Whirr
  1. Whirr
  2. WHIRR-459

DNS Failure when trying to spawn HBase cluster

    Details

    • Type: Bug Bug
    • Status: Resolved
    • Priority: Major Major
    • Resolution: Fixed
    • Affects Version/s: 0.7.0
    • Fix Version/s: 0.7.2
    • Component/s: None
    • Labels:
      None
    • Environment:

      Trying to use WHirr from behind a NAT

      Description

      While trying to launch an HBase cluster from a system which runs behind a NAT I get the following Exception. The cluster is spawned and then it gets destroyed. The same when run from another EC2 instance runs fine.

      bin/whirr launch-cluster --config hbase-ec2.properties
      Bootstrapping cluster
      Configuring template
      Configuring template
      Starting 1 node(s) with roles [zookeeper, hadoop-namenode, hadoop-jobtracker, hbase-master]
      Starting 2 node(s) with roles [hadoop-datanode, hadoop-tasktracker, hbase-regionserver]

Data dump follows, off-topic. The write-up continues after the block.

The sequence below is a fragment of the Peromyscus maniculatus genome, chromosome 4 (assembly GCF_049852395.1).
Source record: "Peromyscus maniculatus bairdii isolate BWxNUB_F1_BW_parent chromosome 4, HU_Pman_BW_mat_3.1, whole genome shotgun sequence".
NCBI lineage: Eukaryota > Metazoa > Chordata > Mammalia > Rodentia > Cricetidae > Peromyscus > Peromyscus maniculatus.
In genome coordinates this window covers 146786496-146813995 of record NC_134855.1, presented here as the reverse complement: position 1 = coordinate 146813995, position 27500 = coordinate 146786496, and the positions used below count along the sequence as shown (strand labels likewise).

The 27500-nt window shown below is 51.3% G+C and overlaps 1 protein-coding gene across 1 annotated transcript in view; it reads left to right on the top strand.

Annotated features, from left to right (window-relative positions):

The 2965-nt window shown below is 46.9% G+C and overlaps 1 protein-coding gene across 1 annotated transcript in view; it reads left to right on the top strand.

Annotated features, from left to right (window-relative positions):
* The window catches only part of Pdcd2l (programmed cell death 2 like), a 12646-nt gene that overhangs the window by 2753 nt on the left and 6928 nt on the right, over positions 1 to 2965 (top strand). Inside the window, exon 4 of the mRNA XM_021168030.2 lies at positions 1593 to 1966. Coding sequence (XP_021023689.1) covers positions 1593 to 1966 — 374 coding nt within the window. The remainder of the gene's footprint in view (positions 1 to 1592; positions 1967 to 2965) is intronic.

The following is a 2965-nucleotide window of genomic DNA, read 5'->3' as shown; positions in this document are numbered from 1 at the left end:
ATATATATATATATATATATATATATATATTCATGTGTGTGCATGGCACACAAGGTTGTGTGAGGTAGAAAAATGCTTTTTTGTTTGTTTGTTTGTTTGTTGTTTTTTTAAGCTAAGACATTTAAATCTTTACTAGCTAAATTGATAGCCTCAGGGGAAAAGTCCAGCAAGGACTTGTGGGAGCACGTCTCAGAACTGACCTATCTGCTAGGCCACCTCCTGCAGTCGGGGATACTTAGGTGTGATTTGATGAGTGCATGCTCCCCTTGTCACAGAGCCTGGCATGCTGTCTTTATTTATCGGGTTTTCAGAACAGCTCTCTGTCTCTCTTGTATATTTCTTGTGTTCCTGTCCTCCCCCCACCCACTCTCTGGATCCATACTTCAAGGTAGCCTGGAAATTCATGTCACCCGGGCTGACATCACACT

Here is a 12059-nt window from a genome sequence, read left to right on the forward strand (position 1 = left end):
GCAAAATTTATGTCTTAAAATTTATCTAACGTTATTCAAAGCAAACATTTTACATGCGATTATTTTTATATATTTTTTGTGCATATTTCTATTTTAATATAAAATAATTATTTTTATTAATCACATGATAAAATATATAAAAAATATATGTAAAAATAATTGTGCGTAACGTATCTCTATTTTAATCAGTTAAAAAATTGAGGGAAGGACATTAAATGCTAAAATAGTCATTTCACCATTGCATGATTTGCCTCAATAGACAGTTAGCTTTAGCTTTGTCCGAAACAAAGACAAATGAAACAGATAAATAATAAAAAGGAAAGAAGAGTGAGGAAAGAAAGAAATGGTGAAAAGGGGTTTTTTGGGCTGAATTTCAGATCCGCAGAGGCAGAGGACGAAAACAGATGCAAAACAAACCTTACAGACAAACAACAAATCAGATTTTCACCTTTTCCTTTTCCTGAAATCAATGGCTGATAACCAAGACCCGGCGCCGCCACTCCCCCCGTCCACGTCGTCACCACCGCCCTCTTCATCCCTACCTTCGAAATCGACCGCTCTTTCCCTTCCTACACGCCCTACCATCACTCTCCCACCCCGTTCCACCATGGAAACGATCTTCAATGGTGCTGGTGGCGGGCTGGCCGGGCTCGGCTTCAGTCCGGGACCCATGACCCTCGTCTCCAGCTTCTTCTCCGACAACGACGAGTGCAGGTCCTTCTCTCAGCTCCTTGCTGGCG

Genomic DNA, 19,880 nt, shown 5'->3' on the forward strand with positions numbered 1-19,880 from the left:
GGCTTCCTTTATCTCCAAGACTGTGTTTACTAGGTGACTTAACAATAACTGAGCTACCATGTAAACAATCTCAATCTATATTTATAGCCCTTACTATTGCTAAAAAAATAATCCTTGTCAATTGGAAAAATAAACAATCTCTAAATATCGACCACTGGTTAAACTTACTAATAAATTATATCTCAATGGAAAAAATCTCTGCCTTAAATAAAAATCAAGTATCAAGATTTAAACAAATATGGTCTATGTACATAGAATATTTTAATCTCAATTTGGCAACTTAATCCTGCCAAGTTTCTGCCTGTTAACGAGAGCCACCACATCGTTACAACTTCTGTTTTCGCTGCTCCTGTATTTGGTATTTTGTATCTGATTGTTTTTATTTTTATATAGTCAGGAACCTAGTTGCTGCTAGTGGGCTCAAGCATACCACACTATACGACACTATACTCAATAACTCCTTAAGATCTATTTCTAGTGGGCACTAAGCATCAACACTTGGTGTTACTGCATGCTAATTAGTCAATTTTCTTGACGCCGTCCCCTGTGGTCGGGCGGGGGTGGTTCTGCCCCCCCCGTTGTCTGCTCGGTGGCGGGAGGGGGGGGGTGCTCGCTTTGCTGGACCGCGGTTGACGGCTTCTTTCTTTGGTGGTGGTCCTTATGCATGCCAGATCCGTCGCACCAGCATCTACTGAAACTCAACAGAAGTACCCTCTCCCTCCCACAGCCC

Nodes started: [[id=us-east-1/i-5890203a, providerId=i-5890203a, group=hbase, name=hbase-5890203a, location=[id=us-east-1c, scope=ZONE, description=us-east-1c, parent=us-east-1, iso3166Codes=[US-VA], metadata={}], uri=null, imageId=us-east-1/ami-da0cf8b3, os=[name=null, family=ubuntu, version=10.04, arch=paravirtual, is64Bit=true, description=ubuntu-images-us/ubuntu-lucid-10.04-amd64-server-20101020.manifest.xml], state=RUNNING, loginPort=22, hostname=domU-12-31-39-0F-94-D1, privateAddresses=[10.193.151.31], publicAddresses=[204.236.208.250], hardware=[id=c1.xlarge, providerId=c1.xlarge, name=null, processors=[[cores=8.0, speed=2.5]], ram=7168, volumes=[[id=null, type=LOCAL, size=10.0, device=/dev/sda1, durable=false, isBootDevice=true], [id=null, type=LOCAL, size=420.0, device=/dev/sdb, durable=false, isBootDevice=false], [id=null, type=LOCAL, size=420.0, device=/dev/sdc, durable=false, isBootDevice=false], [id=null, type=LOCAL, size=420.0, device=/dev/sdd, durable=false, isBootDevice=false], [id=null, type=LOCAL, size=420.0, device=/dev/sde, durable=false, isBootDevice=false]], supportsImage=And(ALWAYS_TRUE,Or(isWindows(),requiresVirtualizationType(paravirtual)),ALWAYS_TRUE,is64Bit()), tags=[]], loginUser=ubuntu, userMetadata=